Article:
Source: The Teacher Educator, Volume 43, Issue 1, January 2008 , pages 72 - 86.
Constructivism is a popular concept in contemporary teacher education programs. However, a genuine concern arises with the concept's application because many teachers and teacher educators claim that knowledge is constructed, without appreciating the epistemological and pedagogical implications such a claim entails.
This article employs Phillips' (1995) analytic framework that divides the pedagogical applications of constructivism into three distinct categories: the good, the bad, and the ugly. Reviewing the constructivist epistemologies of Dewey and Vygotsky also enables the exploration of how constructivism might inform both our understanding of the impediments students confront when learning new knowledge and our understanding of general constructivist pedagogical practices.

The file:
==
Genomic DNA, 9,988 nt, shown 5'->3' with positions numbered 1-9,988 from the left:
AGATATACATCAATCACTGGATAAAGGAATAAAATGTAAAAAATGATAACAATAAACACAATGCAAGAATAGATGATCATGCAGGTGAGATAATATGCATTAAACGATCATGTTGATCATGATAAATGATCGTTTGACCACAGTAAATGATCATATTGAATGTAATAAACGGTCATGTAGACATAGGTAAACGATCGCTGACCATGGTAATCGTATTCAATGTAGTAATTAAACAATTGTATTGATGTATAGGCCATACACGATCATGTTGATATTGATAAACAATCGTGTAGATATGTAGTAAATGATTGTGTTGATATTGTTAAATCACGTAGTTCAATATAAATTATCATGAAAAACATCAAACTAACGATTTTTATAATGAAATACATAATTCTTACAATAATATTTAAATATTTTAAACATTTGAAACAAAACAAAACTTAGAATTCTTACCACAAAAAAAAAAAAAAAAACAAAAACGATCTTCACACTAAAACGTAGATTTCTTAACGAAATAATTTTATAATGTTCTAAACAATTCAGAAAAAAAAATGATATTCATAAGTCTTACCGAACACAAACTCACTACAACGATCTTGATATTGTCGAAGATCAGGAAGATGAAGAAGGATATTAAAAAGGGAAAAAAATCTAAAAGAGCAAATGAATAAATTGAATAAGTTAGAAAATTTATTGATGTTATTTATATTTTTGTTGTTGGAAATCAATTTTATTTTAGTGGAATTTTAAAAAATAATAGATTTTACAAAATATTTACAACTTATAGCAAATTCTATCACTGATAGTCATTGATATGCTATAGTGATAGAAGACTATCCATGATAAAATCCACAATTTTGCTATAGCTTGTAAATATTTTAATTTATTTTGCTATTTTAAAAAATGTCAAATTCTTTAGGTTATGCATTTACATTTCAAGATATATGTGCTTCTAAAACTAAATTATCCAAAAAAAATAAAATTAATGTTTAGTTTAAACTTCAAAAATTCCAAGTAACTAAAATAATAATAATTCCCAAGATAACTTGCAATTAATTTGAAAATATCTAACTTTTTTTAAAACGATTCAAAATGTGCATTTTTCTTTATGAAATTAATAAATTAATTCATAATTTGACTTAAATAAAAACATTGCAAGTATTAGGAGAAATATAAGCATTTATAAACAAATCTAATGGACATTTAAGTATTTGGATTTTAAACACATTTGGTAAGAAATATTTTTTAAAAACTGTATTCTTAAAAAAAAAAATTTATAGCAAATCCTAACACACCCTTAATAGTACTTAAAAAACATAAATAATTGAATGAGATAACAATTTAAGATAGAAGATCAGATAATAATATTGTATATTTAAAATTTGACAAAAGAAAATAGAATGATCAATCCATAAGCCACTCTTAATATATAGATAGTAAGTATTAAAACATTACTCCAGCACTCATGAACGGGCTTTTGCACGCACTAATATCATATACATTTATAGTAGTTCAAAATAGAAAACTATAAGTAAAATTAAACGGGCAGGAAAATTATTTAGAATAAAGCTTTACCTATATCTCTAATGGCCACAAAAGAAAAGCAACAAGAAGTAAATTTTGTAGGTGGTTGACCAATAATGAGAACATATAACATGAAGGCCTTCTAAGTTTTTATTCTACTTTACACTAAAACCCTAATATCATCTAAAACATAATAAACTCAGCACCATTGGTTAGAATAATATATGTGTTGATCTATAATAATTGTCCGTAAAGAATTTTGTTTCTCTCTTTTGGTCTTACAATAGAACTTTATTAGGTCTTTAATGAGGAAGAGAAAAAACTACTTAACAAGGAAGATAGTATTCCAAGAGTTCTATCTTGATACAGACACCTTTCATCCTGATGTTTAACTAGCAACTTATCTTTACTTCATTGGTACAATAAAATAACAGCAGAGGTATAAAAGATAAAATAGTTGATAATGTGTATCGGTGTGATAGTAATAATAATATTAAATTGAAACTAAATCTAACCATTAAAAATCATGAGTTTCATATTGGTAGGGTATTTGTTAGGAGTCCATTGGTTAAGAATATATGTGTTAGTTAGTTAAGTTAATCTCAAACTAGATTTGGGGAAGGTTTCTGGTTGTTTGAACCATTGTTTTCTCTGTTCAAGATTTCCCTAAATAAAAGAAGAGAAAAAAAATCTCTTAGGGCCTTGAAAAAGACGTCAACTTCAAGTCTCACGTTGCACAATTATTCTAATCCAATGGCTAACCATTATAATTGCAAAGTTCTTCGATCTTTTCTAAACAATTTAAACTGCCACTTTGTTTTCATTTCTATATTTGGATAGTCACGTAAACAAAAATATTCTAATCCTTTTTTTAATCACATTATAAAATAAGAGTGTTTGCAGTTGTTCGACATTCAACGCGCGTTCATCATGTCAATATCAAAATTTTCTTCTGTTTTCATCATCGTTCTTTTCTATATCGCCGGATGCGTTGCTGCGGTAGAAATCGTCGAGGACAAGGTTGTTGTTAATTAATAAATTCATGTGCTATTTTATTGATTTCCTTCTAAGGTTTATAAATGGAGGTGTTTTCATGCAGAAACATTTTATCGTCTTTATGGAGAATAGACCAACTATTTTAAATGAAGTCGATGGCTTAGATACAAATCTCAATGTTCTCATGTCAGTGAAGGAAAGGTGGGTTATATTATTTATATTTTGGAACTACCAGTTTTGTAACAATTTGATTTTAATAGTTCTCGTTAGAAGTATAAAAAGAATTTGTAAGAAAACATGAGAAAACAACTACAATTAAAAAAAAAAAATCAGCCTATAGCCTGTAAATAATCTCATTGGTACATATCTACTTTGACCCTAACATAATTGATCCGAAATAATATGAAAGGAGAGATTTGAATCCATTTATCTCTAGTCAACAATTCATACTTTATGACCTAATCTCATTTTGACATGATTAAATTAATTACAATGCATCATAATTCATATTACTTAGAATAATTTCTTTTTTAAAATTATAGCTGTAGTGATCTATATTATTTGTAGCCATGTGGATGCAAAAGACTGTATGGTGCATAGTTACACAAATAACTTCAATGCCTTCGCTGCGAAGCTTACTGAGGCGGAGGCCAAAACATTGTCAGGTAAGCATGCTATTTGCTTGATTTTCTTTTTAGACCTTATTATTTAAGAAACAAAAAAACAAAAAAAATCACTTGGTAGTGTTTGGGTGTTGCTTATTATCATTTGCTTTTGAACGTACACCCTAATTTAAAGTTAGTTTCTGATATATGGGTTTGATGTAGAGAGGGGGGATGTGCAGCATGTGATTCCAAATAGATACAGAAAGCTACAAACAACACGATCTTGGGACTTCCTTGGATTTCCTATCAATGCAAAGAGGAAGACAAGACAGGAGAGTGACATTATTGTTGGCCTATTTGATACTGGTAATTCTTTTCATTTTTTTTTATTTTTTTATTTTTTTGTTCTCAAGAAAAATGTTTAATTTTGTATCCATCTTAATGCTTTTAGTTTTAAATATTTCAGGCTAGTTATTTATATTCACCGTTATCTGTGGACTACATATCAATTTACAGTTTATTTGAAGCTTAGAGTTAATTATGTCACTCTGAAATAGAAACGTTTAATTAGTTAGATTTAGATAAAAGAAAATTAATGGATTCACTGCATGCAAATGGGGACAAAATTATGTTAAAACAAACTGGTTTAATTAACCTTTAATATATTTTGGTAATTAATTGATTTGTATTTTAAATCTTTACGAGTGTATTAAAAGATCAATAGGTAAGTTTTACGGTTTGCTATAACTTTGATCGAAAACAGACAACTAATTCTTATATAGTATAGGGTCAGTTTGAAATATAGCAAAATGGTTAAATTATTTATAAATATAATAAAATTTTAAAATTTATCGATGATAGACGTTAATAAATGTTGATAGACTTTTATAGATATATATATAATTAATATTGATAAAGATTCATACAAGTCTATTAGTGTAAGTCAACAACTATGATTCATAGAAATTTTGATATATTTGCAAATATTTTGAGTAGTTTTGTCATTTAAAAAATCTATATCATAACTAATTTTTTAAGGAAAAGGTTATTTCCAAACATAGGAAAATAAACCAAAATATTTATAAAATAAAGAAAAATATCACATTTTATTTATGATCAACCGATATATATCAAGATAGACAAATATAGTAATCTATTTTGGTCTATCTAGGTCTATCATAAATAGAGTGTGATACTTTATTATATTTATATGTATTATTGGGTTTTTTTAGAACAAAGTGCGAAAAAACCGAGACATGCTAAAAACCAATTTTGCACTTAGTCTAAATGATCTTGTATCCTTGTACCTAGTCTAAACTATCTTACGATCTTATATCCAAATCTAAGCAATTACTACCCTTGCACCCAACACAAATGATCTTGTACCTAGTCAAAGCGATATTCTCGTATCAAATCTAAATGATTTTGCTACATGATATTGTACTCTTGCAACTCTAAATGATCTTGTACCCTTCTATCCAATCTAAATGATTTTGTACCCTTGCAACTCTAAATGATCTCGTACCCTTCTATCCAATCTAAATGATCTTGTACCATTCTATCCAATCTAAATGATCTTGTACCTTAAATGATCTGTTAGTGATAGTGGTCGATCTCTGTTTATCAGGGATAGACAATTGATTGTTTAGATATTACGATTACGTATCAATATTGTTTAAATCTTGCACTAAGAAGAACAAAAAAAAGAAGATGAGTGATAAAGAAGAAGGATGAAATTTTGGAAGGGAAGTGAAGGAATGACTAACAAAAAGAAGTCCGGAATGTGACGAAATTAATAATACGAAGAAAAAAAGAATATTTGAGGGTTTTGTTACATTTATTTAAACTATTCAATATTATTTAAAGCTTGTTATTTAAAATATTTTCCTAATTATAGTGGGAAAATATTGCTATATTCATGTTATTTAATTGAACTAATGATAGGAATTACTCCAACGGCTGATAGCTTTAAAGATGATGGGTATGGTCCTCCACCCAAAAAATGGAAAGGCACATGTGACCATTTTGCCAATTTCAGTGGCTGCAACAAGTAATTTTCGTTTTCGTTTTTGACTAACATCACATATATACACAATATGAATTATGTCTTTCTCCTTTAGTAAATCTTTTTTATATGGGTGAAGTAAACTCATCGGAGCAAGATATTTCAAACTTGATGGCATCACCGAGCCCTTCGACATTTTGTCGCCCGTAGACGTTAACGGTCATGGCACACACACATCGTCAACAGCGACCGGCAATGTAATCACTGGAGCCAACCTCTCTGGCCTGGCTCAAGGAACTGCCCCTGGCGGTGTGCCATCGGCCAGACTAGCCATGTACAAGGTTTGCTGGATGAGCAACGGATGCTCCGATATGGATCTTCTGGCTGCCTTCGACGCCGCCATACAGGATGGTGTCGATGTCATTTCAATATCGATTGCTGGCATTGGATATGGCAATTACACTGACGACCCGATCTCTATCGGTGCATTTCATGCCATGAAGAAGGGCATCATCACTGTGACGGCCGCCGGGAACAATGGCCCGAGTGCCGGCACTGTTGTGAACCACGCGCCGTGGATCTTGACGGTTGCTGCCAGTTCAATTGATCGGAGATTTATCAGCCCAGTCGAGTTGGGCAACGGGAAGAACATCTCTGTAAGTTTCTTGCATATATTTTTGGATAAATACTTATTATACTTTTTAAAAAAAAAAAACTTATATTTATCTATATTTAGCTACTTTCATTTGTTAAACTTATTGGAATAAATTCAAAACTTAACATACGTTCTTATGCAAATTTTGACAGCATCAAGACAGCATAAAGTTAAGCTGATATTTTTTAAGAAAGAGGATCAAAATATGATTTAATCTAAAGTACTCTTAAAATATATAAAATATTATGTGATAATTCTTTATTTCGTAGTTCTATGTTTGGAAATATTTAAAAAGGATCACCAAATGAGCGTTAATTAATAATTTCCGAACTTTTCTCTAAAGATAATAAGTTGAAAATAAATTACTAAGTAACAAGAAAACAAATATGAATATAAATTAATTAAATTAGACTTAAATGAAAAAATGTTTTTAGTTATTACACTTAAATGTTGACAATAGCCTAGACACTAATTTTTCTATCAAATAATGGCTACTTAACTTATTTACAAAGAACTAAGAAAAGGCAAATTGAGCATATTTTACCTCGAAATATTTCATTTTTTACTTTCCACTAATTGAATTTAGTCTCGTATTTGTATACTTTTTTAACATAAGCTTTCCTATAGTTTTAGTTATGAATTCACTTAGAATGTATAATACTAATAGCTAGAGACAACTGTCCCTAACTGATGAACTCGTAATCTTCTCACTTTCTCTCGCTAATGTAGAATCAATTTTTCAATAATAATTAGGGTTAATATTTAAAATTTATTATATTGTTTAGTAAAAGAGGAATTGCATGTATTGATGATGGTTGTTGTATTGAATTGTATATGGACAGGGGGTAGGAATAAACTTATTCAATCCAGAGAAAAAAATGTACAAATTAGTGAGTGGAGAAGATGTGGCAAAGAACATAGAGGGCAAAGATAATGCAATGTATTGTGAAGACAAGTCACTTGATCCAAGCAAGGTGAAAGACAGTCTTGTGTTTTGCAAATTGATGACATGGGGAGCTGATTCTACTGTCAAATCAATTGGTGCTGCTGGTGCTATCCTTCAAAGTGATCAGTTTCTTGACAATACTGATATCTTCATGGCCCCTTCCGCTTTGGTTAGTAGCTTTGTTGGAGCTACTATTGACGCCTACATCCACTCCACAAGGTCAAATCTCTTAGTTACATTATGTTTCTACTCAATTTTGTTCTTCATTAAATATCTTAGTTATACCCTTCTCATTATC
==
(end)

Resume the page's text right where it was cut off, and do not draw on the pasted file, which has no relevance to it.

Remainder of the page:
The primary objective in this article is to provide teacher educators and teachers with a richer understanding of constructivism - its limitations and its strengths - while offering concrete pedagogical strategies for its classroom application.